Millions of late-night partygoers rely on ride-sharing services to get them to and from their favorite drinking spots safely and without risk of a DUI or an accident. But what if these services were no longer readily available unless you could prove you are sober enough to ride?
A recent AI patent filing is causing widespread speculation that the leading rideshare service is taking the risks and liability associated with transporting overly intoxicated passengers seriously.
Earlier this year Uber applied for a patent on AI technology designed to pick up behavioral abnormalities in would-be passengers. Specifically, the developing AI could detect how a ride seeker is holding their phone, frequent typos, walking speed and even unusual movement or swaying.
These characteristics alone could be indicative of a variety of user states ranging from sleepy, anxious, tired, and yes, possibly intoxicated. But these physical conditions are also the very reason why most people would want to request a ride, and why so many restaurants, bars and entertainment venues have enthusiastically supported and promoted Uber and Lyft to their patrons.
While there is surely a convenience factor in ridesharing, overall, it’s those that lack mental alertness and/or are intoxicated that truly need these services. The AI network may enable Uber drivers to deny service to customers who are perceived to be too intoxicated.
Reliance on rideshare options extends far beyond individual passengers. Most major airports, sporting venues and even local restaurants and bars have made accommodations to support pick-up and drop-off areas.
City governments incorporated the use and promotion of ridesharing services into alcohol license regulatory and zoning approvals to ensure that establishments serving alcohol take an extra step in helping patrons travel home safely.
While reliance on these services may be viewed by some as a broad delegation of commercial host responsibilities in preventing overconsumption, the widespread use of rideshare services has helped in lowering the incidents of DUI, traffic and parking congestion. It’s also reduced the liability to restaurants and bars resulting from patron’s overconsumption and irresponsible choices in driving home.
Adding an AI screening factor could leave many loyal passengers vulnerable and even wrongfully labeled. Can AI replace direct visual observation and the face-to-face interaction traditionally used in field sobriety tests to detect intoxication or the accuracy of a breathalyzer device? Patrol officers would likely answer “no,” along with the thousands of bartenders and servers that rely on visual observations to detect intoxication.
Guessing at sobriety?
Key indicators of intoxication, drug use or other mental impairments such as slurred speech, dilated pupils and overall alertness are likely beyond the reach of AI targeted at detecting abnormal movement. But anyone that has the common “excuse any typos” message at the end of an email signature or uses a military grade phone case knows that these particular abnormalities are more frequently a sign of multitasking and rushing than they are of intoxication. Without more targeted and direct interaction, it seems the proposed AI may simply be guessing at passenger sobriety and alertness.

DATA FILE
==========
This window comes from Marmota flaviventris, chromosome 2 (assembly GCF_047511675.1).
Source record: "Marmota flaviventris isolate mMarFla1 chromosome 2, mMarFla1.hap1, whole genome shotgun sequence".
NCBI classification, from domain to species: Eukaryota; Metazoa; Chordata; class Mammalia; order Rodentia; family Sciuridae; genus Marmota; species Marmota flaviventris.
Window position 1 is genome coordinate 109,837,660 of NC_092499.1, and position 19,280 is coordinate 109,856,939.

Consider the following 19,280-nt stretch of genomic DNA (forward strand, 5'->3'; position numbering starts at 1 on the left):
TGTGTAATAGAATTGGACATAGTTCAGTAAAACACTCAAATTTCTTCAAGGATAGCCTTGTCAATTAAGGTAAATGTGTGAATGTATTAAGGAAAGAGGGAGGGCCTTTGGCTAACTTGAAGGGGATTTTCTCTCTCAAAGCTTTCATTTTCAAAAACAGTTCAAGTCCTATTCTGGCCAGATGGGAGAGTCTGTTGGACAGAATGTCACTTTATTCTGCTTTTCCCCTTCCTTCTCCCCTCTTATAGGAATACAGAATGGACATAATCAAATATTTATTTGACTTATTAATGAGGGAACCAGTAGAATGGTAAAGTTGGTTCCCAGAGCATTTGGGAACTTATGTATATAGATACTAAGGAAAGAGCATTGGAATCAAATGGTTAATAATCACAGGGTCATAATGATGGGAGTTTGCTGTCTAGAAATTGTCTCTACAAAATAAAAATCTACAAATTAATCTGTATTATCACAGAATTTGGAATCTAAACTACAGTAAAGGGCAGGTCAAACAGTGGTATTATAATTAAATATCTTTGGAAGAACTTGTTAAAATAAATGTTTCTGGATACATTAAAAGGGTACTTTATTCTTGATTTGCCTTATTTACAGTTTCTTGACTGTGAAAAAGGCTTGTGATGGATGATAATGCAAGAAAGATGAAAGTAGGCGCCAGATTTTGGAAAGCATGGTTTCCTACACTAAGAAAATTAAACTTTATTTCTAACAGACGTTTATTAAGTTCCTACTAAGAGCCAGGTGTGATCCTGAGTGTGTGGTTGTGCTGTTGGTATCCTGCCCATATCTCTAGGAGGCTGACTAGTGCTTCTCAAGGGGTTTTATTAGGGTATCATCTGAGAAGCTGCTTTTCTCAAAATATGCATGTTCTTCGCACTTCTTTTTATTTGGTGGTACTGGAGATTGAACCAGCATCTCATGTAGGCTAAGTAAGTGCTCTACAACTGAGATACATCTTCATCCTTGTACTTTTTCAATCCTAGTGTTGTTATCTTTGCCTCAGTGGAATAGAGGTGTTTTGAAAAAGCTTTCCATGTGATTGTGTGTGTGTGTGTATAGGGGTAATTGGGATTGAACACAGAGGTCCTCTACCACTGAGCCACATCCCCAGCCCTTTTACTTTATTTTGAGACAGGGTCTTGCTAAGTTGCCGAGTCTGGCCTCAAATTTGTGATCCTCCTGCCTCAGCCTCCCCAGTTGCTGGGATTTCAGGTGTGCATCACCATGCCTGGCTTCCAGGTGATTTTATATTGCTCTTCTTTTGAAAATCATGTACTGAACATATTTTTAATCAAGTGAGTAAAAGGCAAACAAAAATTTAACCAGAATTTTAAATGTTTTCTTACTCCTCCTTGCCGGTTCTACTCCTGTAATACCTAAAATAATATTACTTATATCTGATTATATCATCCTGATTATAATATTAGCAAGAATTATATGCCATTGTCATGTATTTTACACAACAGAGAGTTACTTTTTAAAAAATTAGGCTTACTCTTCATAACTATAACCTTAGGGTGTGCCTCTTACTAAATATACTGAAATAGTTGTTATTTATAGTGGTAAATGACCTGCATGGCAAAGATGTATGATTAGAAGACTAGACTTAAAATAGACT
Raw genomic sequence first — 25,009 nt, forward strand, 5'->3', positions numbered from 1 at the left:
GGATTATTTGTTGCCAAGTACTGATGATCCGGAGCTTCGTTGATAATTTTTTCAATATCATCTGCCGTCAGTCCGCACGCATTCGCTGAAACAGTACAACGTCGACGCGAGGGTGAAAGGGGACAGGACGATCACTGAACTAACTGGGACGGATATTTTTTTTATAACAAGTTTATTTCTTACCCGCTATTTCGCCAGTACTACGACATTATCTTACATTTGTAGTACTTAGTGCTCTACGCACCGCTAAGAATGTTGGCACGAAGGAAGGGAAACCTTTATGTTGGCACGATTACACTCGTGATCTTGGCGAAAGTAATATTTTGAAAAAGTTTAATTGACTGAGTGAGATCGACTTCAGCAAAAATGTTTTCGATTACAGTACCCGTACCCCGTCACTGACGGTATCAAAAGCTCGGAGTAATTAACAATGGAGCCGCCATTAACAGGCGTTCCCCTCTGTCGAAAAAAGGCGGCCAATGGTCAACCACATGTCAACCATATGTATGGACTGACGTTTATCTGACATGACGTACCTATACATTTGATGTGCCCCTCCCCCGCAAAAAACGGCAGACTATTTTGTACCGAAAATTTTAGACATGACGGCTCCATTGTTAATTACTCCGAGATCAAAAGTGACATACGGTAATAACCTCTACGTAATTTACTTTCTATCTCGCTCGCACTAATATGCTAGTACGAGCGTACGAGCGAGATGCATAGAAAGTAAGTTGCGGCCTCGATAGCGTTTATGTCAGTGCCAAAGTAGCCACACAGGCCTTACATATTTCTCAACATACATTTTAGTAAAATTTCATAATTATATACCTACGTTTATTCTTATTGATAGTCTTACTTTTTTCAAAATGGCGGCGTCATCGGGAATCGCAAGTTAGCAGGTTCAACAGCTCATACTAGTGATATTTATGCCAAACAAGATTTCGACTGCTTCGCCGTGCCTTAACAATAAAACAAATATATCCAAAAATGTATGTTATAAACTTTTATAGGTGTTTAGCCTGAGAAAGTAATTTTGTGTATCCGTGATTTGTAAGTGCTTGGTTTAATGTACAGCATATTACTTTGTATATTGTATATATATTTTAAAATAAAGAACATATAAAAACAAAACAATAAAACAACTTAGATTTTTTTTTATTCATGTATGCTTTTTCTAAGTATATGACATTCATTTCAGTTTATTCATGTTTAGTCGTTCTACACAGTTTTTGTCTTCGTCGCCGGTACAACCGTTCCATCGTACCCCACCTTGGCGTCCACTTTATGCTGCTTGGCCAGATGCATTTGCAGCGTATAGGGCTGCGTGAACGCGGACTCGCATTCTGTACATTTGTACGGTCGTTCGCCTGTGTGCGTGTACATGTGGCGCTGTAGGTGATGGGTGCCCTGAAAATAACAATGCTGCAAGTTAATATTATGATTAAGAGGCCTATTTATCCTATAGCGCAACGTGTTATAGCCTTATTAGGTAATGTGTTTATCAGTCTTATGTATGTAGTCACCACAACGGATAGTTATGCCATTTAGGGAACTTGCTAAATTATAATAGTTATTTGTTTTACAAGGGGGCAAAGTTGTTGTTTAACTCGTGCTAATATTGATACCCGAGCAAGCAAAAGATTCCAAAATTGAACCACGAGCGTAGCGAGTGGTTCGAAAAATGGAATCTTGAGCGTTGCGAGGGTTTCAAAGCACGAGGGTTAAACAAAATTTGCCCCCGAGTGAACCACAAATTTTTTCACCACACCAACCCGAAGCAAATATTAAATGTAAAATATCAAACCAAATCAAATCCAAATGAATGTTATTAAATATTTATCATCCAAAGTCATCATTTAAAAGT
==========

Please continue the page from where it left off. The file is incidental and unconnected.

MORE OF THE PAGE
The risk of misclassification or misidentification of intoxication seems too high for the unknown benefit of refusing service and possible harm associated with leaving loyal passengers stranded. More important, how private is this information, how will it be recorded and what may be the ramifications of a false “drunk passenger” label?
Evidentiary rules are generally slow to evolve and catch up with developing technology. But rideshare records are increasingly being investigated for evidence of an individual’s location or support for an alibi.
Will prior “drunk passenger” alerts, whether accurate or not, be subject to review or used as support for any allegation of misconduct? Could the risk of being misclassified deter otherwise responsible choices in using a rideshare option? Unless these questions can be positively resolved, the purpose of the proposed AI may need some reconsideration.
Rideshare providers clearly have some safety issues to consider for both customers and employees in light of recent allegations of driver assault and unruly passengers. Detection of risk should, nonetheless, come from more direct observations and interaction between driver and passenger.
For example, rideshare providers may want to consider a pre-pick-up voice call to confirm location and pickup time, more stringent driver requirements, vehicle video or voice monitoring and emergency-alert devices for passengers and drivers.
What’s more, rideshare providers can focus on developing more internal protocols for refusing service to an intoxicated individual. These might include alerting law enforcement, requiring emergency contacts on active accounts and requiring drivers to complete training on identifying intoxication, like most bartenders need to complete for responsible-server certifications.
Marbet Lewis is a partner at LewisFox Law in Coral Gables, FL. She focuses her practice on the laws governing the alcohol industry and the manufacture, importation and sale of alcohol beverage products.
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Author: Melissa Dowling